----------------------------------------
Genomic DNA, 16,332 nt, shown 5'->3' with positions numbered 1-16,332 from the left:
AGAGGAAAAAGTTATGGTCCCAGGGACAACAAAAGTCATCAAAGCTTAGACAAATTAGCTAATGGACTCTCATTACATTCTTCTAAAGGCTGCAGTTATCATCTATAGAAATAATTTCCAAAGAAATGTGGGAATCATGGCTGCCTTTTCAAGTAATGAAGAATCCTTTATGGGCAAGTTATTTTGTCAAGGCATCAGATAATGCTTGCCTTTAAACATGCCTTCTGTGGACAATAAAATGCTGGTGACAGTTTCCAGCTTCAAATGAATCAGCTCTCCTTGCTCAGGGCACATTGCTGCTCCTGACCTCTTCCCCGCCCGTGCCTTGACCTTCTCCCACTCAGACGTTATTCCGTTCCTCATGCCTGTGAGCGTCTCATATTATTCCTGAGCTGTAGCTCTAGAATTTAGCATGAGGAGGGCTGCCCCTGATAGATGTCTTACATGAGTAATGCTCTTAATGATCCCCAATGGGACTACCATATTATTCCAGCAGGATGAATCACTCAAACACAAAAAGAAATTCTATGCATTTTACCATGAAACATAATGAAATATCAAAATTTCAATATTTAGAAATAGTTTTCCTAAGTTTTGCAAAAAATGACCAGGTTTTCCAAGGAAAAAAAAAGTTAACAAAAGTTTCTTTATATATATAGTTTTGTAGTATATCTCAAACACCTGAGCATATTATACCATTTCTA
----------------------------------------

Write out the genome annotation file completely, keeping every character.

Genomic DNA, 16,332 nt, shown 5'->3' with positions numbered 1-16,332 from the left:
AGAGGAAAAAGTTATGGTCCCAGGGACAACAAAAGTCATCAAAGCTTAGACAAATTAGCTAATGGACTCTCATTACATTCTTCTAAAGGCTGCAGTTATCATCTATAGAAATAATTTCCAAAGAAATGTGGGAATCATGGCTGCCTTTTCAAGTAATGAAGAATCCTTTATGGGCAAGTTATTTTGTCAAGGCATCAGATAATGCTTGCCTTTAAACATGCCTTCTGTGGACAATAAAATGCTGGTGACAGTTTCCAGCTTCAAATGAATCAGCTCTCCTTGCTCAGGGCACATTGCTGCTCCTGACCTCTTCCCCGCCCGTGCCTTGACCTTCTCCCACTCAGACGTTATTCCGTTCCTCATGCCTGTGAGCGTCTCATATTATTCCTGAGCTGTAGCTCTAGAATTTAGCATGAGGAGGGCTGCCCCTGATAGATGTCTTACATGAGTAATGCTCTTAATGATCCCCAATGGGACTACCATATTATTCCAGCAGGATGAATCACTCAAACACAAAAAGAAATTCTATGCATTTTACCATGAAACATAATGAAATATCAAAATTTCAATATTTAGAAATAGTTTTCCTAAGTTTTGCAAAAAATGACCAGGTTTTCCAAGGAAAAAAAAAGTTAACAAAAGTTTCTTTATATATATAGTTTTGTAGTATATCTCAAACACCTGAGCATATTATACCATTTCTA